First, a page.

Luckily, I managed to Google up a free pdf of this:

And I'm glad I chose it. I knew from the description it was gonna be kinda up my alley: a bit of a fantasy thriller about a modern man facing down the phantom of a cursed king, riding for eternity. But in fact, the background's a little more complex than that.

This book was written only in 1964, but it's a Gothic novel - the events take place in the autumn of 1888, with the first-person protagonist Andrey Bełaretski recounting the events as a 96 year-old man. He's an ethnographer (which I hadn't really thought was much of a profession in Europe in the nineteenth century) and his mission is to venture into remote parts of Belarus and document the dying legends, folktales and epics of his people to publish back in Minsk.

So you see we've got a theme of identity formation going on: the rise of a nationalist bourgeois class who want to go back to their peasant roots to understand what their culture is. Unfortunately, that culture is kind of horrifying - we've got horribly impoverished gentry (descended from the Polish, it seems) starving in their broken-down castles and burning their antique furniture for warmth, and thousands of muzyk (that's the word they use for serfs) who're living on even less. 

Andrei's pretty gloomy about all this at the beginning of the book. Then he gets lost in an undisclosed area of his country during an expedition, almost dies from falling into a swamp (a quagmire, they call it), and seeks refuge in the rain in the castle of Marsh Firs, where he's greeted by the Countess - an ugly little 17 year-old thing named Nadzieja Janouskaja, who's plagued by the doom of her noble line, unfamiliar with concepts of sunshine and friendship, and convinced that she, as the twelfth and last of the Janouski dynasty, is fated to die from the curse of King Stakh, whom her ancestor betrayed in his uprising many generations ago.

And of course our modern, Minsk-educated ethnographer pooh-poohs it all, and is determined to discover a rational explanation for why he hears the invisible footsteps of the Blue Lady outside the corridor, not to mention the apparition of the Little Man, and all the other strange phenomena out of folklore that have come out of the mouths of goodwives to haunt him in real life.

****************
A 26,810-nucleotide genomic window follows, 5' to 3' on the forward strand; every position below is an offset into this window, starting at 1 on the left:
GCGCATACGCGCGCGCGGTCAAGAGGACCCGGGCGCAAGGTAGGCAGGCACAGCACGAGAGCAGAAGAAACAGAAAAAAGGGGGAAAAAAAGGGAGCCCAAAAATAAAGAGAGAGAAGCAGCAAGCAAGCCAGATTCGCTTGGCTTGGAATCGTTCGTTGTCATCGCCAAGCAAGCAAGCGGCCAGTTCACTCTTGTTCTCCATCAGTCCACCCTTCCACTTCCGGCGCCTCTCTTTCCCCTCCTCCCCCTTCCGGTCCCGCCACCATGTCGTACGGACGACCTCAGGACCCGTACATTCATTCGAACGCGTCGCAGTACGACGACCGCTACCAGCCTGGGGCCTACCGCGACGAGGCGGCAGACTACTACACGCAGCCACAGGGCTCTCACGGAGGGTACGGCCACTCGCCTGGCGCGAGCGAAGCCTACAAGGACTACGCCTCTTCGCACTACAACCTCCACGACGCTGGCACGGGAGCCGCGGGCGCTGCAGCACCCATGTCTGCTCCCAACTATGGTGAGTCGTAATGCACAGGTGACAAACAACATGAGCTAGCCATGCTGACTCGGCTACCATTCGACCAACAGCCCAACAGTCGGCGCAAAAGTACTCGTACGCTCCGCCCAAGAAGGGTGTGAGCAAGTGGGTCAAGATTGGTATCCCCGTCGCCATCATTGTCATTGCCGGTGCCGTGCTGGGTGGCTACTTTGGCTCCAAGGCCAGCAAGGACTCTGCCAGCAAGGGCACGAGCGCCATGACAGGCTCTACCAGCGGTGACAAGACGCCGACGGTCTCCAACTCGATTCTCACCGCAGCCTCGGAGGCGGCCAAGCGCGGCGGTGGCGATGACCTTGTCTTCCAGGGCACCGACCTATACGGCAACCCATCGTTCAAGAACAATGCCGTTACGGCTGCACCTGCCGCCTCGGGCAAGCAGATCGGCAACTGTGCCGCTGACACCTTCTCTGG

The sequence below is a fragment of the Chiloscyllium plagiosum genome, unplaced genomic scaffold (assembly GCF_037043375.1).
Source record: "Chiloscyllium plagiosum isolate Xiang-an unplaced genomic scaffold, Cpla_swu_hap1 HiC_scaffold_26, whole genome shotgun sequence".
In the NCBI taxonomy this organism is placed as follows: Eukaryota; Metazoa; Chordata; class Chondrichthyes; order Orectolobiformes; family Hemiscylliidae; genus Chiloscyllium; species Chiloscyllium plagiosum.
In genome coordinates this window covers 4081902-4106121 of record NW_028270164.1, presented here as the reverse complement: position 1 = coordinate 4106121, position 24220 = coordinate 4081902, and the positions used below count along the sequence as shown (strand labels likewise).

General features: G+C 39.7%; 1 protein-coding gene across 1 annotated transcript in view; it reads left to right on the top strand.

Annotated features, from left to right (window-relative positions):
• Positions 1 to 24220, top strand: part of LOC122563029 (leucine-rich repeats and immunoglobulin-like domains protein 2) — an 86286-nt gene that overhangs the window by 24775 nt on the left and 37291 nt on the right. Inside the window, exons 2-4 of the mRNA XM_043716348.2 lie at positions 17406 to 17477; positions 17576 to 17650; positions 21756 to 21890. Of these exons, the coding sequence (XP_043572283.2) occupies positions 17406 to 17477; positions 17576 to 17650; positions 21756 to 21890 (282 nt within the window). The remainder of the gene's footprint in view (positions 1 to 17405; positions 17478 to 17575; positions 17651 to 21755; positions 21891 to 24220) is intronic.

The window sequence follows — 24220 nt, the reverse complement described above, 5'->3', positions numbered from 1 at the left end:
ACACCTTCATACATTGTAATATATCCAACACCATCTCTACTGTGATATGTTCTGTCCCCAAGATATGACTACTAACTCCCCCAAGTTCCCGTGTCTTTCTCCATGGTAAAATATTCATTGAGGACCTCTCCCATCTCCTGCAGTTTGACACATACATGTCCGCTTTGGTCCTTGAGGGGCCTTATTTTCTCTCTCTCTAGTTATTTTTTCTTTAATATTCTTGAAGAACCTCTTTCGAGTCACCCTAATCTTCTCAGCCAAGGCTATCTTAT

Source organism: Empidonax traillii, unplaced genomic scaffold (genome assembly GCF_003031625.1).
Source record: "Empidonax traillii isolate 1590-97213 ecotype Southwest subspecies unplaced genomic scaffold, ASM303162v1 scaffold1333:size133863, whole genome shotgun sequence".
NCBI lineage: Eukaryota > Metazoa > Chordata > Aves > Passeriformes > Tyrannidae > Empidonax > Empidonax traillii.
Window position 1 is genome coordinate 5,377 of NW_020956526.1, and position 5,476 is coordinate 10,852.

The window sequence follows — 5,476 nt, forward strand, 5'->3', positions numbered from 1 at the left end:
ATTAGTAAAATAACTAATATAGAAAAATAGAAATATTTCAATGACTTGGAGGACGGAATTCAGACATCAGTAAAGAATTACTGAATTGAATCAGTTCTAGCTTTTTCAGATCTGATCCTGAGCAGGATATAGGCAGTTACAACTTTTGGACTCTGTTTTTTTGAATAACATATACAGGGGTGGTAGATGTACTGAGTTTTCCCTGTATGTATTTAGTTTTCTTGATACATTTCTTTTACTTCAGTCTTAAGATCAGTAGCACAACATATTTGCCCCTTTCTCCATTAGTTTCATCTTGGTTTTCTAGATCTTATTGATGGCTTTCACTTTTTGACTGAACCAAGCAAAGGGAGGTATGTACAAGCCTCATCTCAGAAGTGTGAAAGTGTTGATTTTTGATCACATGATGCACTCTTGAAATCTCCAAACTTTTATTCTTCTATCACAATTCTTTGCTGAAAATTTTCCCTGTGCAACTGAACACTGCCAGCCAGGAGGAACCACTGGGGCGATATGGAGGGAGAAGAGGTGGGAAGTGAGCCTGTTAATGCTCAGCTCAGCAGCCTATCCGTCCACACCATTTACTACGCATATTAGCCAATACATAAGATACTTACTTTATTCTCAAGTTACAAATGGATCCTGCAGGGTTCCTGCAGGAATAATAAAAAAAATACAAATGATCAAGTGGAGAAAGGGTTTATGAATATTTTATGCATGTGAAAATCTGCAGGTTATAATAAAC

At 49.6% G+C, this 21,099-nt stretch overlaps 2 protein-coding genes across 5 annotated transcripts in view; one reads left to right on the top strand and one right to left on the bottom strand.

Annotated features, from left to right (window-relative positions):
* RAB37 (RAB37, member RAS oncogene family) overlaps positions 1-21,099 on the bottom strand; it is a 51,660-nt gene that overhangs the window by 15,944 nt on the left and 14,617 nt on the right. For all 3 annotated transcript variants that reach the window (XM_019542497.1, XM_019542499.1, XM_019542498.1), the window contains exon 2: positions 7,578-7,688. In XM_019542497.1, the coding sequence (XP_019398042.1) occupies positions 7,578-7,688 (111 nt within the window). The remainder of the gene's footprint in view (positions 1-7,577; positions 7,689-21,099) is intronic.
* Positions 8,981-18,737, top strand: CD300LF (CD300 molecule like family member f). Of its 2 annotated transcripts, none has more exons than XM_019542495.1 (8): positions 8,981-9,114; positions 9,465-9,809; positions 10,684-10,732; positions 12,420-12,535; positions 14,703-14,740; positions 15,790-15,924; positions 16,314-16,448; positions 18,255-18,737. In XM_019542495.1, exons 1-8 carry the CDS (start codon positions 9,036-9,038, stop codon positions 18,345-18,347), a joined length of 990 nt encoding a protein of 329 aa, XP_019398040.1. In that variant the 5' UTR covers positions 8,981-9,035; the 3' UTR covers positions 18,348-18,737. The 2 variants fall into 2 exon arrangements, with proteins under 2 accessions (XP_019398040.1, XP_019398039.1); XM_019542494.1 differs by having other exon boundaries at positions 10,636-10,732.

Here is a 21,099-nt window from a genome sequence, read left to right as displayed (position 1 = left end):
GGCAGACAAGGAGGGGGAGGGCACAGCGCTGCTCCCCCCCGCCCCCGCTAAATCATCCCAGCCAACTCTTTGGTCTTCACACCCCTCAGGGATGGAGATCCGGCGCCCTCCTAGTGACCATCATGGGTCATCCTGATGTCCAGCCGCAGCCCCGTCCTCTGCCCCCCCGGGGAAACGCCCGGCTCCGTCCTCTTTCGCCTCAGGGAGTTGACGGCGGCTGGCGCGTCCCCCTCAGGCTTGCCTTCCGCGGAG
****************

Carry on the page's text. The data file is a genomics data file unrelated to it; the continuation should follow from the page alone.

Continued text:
As the tale unfolds, however, we realise this is more than a Dracula story, for the main players are actually the various impoverished nobles who are battling over the lands she stands to inherit - some good at heart, like young pure-minded suitor Sviecilovic; some evil, like the impetuous Varona, and some with plenty to hide, like Nadzieja's garrulous uncle, the huge, supremely jovial Rubatouk.

And [SPOILER ALERT!!!] we soon see that this is a book of the Soviet era indeed, because the phantoms are indeed revealed to be the work of jealous nobles, and our working-class descended hero is able to use his wits and strength to defeat them, with the aid of a peasant uprising, complete with pitchforks and a gruff hunter named Ryhol who's able to smack some sense into him every time he wants to take *pity* on one of these leeches of society. (It's kind of like a Scooby-Doo episode - the real monsters aren't the undead, but simple money-grabbing mortals, who'll cloak themselves in masks and darkness to fool the superstitious into believing they cannot be defeated.)

But there's a fairy-tale ending after all - Nadzieja grows in beauty and maturity throughout the story (though she's pretty passive even by the end), enough for Andrej to fall in love with her and marry her and live happily ever after, which frankly made me a little cross, because everything in the novel had been indicating that the story ended in tragedy. Did Karatkevich do this for the censors, the pleasure of his readers, or because his moral compass bade it so? I do not know. [SPOILERS END.]

If you wanna check out this book, it really is loads of fun - a bilingual PDF is for some reason available here, so you can check the English against the Belarusian (which I did not know was a language up till now).

Oh, and by the way, I can't figure out how to embed Google maps properly, so it's already zoomed in on the region I'm talking about. Any advice?